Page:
Just after 8 o'clock on the morning of Wednesday, 24 May 1989, a special unit of gendarmes entered the priory of Saint François at Nice in search of a certain Paul Touvier, who was living there under the name of Paul Lacroix. An arrest was made and within half an hour Touvier was on his way to Fresnes prison in Paris. He was eventually installed in its hospital. The gendarmes had been searching monasteries in Northern and Central France on the two preceding days and, worried lest their man should get away, had travelled through the night. They were right to be worried: the object of their search, then a man of 74, had been on the run for some forty-five years. The facts were simple enough. Touvier came from a very Catholic, right-wing family in Chambéry in Savoy. He had been discharged from the Army and, on its formation by the Vichy Government in 1943, joined the Milice - a paramilitary force charged with maintaining order, putting down the Resistance and persecuting the Jews. It took over these duties from the regular French Police, whose resolve was supposedly flagging, and from the too easily outwitted Germans. Touvier rapidly reached a position of some administrative authority in the organisation and was allegedly prominent in a number of well-known cases involving the murder and deportation of Jews and Resistance fighters in the Lyons region. When the Liberation came, his name was included on the list of those who were to be brought to justice, but he always got away - even when he was arrested in Paris he succeeded, mysteriously, in walking out of the police headquarters in the Rue des Saussaies.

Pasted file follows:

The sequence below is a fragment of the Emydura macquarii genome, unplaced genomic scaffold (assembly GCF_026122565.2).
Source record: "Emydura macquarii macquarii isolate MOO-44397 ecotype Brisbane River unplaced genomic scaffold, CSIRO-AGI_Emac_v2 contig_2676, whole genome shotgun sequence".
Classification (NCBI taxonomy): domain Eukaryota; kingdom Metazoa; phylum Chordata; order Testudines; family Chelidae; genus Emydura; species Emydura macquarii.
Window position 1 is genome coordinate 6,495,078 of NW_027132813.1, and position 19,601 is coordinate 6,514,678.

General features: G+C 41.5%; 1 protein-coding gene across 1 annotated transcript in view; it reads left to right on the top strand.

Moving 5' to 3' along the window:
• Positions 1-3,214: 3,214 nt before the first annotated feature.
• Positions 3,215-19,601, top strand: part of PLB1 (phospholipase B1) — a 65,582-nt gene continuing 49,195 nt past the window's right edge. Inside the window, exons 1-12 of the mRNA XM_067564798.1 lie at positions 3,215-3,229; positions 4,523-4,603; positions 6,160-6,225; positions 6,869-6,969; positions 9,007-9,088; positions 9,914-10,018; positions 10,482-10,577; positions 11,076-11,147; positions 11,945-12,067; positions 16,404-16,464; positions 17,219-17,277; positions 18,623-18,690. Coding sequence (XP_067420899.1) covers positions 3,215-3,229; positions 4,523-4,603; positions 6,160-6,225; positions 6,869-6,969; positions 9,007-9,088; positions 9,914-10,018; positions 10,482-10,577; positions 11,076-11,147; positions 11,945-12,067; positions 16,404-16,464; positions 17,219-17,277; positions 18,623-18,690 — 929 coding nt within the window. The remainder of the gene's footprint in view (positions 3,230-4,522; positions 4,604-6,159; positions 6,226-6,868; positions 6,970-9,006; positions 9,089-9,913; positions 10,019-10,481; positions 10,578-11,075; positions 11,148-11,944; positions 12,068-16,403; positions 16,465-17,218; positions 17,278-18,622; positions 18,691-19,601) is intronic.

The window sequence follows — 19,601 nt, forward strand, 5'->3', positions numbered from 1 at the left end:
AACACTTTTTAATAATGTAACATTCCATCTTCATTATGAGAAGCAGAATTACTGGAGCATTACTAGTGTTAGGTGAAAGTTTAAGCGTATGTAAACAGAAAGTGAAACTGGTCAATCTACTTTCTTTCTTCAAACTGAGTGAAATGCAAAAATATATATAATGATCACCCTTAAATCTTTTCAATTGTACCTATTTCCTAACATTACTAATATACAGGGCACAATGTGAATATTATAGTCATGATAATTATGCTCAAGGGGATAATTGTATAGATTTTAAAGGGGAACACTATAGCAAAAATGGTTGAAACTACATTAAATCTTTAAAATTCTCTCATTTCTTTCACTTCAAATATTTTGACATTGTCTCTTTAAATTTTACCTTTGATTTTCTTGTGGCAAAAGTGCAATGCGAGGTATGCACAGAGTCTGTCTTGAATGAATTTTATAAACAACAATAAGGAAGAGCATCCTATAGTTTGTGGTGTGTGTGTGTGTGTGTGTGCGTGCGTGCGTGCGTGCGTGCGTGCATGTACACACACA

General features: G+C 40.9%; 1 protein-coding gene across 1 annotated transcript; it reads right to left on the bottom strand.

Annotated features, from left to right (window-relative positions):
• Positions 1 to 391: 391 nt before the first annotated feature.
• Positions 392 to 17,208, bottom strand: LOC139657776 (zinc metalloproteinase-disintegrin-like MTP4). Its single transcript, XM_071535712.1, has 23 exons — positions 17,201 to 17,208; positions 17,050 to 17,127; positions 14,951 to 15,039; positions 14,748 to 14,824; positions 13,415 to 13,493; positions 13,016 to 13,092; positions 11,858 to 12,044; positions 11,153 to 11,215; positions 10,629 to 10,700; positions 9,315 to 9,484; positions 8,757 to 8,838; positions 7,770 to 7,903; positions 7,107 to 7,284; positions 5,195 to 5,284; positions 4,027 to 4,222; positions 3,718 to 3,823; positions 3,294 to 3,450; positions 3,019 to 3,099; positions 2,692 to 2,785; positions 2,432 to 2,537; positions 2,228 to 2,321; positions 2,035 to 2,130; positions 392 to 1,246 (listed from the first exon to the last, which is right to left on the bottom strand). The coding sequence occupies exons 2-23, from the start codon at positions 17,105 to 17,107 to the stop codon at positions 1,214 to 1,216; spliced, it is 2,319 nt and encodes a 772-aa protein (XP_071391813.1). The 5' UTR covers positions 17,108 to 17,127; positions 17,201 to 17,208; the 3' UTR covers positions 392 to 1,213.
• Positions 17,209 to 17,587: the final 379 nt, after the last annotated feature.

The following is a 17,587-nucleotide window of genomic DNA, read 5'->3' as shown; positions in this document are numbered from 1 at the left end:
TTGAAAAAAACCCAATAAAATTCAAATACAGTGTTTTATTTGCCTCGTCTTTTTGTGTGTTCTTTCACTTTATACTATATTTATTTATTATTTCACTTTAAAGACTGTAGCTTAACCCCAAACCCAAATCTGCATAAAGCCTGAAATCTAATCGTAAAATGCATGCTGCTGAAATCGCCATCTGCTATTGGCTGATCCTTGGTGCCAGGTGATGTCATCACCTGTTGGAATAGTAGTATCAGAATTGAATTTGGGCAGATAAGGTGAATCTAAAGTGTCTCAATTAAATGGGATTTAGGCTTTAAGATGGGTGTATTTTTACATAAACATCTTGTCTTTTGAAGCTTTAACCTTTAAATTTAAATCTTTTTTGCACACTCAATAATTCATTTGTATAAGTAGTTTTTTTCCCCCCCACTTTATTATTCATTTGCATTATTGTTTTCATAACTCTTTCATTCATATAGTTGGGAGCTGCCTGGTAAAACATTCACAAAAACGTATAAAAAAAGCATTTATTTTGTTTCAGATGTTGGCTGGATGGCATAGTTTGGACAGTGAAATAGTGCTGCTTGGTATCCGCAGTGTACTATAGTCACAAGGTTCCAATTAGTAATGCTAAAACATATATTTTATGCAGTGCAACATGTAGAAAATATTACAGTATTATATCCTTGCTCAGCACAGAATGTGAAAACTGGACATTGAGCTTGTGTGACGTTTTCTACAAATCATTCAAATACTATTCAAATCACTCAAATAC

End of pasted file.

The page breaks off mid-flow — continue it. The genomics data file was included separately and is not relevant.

LRB 14 May 1992 | PDF Download